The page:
Yes, it’s all about relocation!!
In my work owning and running a pan-European relocation company, and now an online global relocation service, I have assisted in the relocation of thousands and thousands of individuals, families, pets, children, aged parents and nannies!
Indeed I have been doing this work for over 35 years from the “olden days” of the trailing spouse to todays partner who only moves if there is work opportunities.
Within my work sphere I have advised HR professionals on policy, on handling the issues that are daily on their desk, from the administrative, practical side to guiding their thinking into improving the lot of the relocatee and their families, both on managing on tight budgets and emotional issues.
Your relocation needs to suit you
However many relocation processes I have put into action each one of them is important, precious and challenging in their own way. Relocation is a minefield of emotions and needs skill, care and practical support not only in the early days but right through the relocation assignment which is usually and sadly enough, when care and support is no longer forthcoming.
The steps of adjusting to a relocation are many and the confusion of making decisions on life-changing matters when you are tired, out of your comfort zone, have children who do not want to be moved, ever and are supporting aged parents abroad.!
When spouses have left good jobs to become occasionally a coat hanger to their partners coat, in a location that has severe extremes of weather or political turmoil, is not an easy option. I have seen it all, heard the tales, listened in on the arguments and been there when partners walk away, back to their comfort zone. When drink or gambling relieve the homesickness and lack of ability to cope.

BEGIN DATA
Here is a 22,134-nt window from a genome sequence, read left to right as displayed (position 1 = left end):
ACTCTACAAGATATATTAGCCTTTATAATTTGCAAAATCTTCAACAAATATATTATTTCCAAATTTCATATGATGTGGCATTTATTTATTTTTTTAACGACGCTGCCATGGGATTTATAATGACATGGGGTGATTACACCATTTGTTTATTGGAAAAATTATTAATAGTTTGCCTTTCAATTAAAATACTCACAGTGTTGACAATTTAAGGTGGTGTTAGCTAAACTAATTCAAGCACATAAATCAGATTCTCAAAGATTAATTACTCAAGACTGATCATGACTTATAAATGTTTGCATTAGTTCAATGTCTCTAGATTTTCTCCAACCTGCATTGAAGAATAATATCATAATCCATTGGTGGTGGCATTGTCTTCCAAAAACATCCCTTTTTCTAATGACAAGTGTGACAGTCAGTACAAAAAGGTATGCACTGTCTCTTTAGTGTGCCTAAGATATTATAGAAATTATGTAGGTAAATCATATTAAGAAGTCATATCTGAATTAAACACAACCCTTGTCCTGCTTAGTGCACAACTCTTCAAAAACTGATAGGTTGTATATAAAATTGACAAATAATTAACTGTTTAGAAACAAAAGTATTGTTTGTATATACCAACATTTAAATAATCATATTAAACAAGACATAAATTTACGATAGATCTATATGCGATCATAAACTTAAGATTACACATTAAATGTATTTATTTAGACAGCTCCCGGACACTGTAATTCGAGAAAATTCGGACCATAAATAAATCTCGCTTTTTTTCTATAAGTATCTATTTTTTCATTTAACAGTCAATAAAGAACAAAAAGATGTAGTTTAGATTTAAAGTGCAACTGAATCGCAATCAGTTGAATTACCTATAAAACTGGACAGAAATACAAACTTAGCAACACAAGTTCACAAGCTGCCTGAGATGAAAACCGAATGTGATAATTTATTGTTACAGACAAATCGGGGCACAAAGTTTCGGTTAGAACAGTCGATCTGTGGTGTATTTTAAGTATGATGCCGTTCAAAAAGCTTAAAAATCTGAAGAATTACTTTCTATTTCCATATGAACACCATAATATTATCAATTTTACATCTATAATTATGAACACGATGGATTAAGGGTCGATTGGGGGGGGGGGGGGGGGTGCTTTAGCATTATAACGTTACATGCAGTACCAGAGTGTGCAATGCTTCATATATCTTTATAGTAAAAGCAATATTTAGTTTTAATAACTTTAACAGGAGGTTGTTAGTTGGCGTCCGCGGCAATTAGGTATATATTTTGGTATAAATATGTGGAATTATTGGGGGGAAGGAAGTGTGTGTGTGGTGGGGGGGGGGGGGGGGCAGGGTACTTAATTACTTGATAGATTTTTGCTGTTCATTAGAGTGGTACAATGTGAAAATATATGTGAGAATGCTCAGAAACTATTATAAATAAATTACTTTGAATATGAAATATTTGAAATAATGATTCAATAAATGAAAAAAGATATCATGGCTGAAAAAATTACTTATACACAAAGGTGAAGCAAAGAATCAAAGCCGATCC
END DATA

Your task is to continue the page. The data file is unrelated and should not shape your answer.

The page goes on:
Making the choice to move to another country in pursuit of a career or for a new start can be a daunting task, threaded with pure excitement and anticipation. Its during the decision-making process where you need to make a correct choice not only for oneself but for those you take with you and even the ones you leave behind! Those decisions need to be made with a good analysis of the legal entry requirements, the opportunities and challenges that await once you arrive, the likely living conditions, housing, security, health, cost of living, transport and lifestyle, as both a local and an expatriate. Last, but not least ,
one always needs local information on customs, habits, language and the best ways to integrate. It’s a lot to take in and when is the best time to get all this practical assistance?. Probably when you are making the decision to move followed by once the decision is needing to understand what life will be like and what it may cost, when one needs to secure a home, or choose schools ,finally settling in, way after arrival, when little things become important and assimilation is key.
Brand new opportunities
I have also seen the friendships, new opportunities never before imagined in the life plan of many people. The fun, the adventure, the new cultural dimensions life abroad can offer. Learning a new language, exploring districts, becoming independent and taking up careers that would never have been thought of before.
In this regular series I will explore the many facets of a relocation process that happen to the people I know and have worked with over the years. Be they HR managers or transferees. Incidents and happenings, falling in love and out of love whilst waiting for a partner to join them in a new country, making and breaking friends, coping in difficult circumstances and even bearing the difficulties and sometimes impossible task of repatriation, when all is the same again, only it never is! I will endeavor open your eyes to the needs and requirements and feelings of those on the move and make you aware of the challenges and rewards of the relocation process.
Michele Bar-Pereg: May 2016